For 50 years of my trying to play a guitar I have had many, many opportunities to pick with hundreds of pickers, almost all of them better than I was at the time! From times in the Navy, to camp grounds (Susan and I did a lot of camping), to front rooms and front porches to clubs in California, Wyoming, Montana, Colorado, Florida, Texas, Tennessee, S Carolina, Virginia, New York….these are ones that I think of immediately. There were some very, very talented musicians and it was in every case my honor to sit in with them. 3 outstanding local (North Carolina) guitar pickers come to mind: Nelson Mullis-Concord, Scott Mannering-Greensboro, and Jon Shain-Durham. Each of them are a pleasure to pick with because it makes music so easy. It’s a thrill when all the notes fit together.

4. What do you think of the new crop of American roots musicians? There’s been a revival of older styles being mutated and mixed into newer sounds; how do you feel about those sounds and that music?

I have no problem with the progression of music, and it progresses by experimentation.

I told our children (and others’ children also) to play the instrument the way you desire and are best able. Play the way you play not the way others play. I don’t think there’s a right way to play an instrument, maybe just the accepted way. If the music is entertaining folks will come to hear it, if not play on the front porch and entertain yourself!

Purists are purists only for the moment as music, like life, is constantly changing. One more thought… just being different isn’t going to bring success. The product has to have some enduring qualities (being well written, presented well, etc.) other than shock value.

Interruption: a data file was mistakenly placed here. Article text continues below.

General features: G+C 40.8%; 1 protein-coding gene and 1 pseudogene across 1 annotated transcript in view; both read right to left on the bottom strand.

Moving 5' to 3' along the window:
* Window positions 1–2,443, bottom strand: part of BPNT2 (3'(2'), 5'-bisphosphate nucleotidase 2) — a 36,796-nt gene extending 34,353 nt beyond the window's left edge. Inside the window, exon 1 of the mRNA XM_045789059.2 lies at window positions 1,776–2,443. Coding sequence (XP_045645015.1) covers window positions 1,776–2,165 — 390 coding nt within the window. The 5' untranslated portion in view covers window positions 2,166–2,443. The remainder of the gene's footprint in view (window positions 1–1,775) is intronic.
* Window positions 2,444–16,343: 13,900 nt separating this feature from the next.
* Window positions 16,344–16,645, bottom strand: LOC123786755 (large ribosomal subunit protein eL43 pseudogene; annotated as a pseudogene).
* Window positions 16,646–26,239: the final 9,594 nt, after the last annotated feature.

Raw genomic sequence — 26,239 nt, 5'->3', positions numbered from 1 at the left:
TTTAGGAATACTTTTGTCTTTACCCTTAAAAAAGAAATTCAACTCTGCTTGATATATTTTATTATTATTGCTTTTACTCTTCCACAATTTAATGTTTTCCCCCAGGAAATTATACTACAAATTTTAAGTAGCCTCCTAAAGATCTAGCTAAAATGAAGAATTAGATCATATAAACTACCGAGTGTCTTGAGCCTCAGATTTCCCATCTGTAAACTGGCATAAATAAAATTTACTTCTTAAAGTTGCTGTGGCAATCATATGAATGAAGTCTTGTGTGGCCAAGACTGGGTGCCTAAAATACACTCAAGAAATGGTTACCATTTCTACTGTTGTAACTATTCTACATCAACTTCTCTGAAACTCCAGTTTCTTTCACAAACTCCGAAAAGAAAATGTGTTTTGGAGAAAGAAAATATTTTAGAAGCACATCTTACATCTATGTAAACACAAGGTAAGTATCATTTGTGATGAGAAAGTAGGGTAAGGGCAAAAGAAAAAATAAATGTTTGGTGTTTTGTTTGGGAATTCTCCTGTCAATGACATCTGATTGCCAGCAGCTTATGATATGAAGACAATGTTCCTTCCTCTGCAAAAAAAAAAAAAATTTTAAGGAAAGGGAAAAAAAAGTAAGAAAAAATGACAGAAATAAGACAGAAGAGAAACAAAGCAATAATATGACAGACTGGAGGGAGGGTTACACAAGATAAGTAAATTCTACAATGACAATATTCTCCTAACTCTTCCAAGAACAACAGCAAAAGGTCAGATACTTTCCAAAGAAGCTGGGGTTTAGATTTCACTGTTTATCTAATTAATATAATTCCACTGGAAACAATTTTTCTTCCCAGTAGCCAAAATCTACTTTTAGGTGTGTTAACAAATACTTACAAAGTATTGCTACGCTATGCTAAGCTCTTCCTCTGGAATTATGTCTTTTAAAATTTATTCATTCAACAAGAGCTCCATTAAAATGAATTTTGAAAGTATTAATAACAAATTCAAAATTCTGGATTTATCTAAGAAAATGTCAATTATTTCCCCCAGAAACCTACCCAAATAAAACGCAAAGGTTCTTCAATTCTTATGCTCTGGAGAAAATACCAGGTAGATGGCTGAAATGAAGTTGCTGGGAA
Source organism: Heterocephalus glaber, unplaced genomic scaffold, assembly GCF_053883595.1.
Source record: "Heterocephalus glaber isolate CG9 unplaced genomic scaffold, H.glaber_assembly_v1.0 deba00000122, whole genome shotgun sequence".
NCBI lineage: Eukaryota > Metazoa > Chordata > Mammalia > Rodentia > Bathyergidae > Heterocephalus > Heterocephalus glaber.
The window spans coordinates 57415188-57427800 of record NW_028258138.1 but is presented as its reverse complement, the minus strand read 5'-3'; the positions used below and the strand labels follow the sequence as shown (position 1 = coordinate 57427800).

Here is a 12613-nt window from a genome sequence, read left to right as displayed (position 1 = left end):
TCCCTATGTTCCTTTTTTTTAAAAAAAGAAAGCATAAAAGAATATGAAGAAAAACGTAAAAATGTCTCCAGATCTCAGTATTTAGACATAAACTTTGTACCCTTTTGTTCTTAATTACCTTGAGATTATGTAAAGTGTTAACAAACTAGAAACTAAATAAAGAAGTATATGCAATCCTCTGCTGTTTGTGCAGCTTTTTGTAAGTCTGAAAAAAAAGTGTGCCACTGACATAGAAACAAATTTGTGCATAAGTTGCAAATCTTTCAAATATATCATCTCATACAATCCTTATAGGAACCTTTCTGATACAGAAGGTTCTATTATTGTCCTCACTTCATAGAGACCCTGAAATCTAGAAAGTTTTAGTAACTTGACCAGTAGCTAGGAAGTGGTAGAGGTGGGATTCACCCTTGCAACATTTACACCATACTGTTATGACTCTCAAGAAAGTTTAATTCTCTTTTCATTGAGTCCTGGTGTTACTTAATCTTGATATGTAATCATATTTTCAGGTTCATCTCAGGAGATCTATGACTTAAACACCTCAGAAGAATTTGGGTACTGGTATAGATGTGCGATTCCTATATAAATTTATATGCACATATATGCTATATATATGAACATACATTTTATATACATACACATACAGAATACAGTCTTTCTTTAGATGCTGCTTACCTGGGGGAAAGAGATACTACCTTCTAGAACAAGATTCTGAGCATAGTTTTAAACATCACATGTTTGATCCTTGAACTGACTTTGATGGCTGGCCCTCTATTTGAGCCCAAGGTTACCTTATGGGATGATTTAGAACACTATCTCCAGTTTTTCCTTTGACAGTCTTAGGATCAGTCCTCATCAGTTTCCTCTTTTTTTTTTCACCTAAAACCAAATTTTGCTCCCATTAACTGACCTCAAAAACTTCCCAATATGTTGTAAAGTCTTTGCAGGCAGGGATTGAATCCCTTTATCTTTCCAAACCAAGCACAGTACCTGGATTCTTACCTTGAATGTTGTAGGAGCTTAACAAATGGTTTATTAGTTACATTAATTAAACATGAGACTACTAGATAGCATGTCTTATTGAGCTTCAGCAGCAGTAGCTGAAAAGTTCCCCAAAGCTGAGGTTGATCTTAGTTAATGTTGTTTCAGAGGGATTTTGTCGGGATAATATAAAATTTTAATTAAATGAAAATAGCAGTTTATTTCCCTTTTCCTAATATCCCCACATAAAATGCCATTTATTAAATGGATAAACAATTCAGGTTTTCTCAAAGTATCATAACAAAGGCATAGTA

5. Is there any musician working today that you’re really excited about?

I don’t spend a lot of time listening to popular musicians, or others’ music in the main, as it confuses my efforts to write my own songs. I do go out to listen to live performances and often find young musicians whose material or instrumental talent is very exciting. Most often these are listening room type performances.

6. I can’t let this go without asking one question about your boys; they played the GRAMMYs a few weeks ago, and then shared a stage with Bob Dylan. First off, tell me a little about how you taught them to harmonize like that, because I know they learned it from you. Did you watch — or attend — their performance? What was it like to see them on a major stage like that, as a father and as a musician?

We did not go to LA to see the show, but rather watched with family in the front room.

Parents tend to be prideful when others recognize the talent/worth of their children that they, the parents, thought they saw long ago. For Susan and me, the pride in our children would be there irregardless whether they ever made music or not. The appearance on the Grammy program was a great opportunity to get their music out to a lot of people who otherwise wouldn’t have heard it, and that’s an honor for them and this family. Just being around Bob Dylan is an honor in its own right.

The whole point to being a singer/songwriter is to affect others with your songs. The show gave The Avett Brothers Band an opportunity to do this, and for that we are grateful.

The harmony was taught by singing in church, where I sang loudly. It was my style … to teach by example. They went on to sharpen it up!

4 Comments Add yours

  1. Ellen says:

    Great interview, Aggie!

      1. Jeff Hudgins says:

        Do y’all know what Scott Mannering is up to these days?

      2. I don’t, sorry! You might try Jim directly.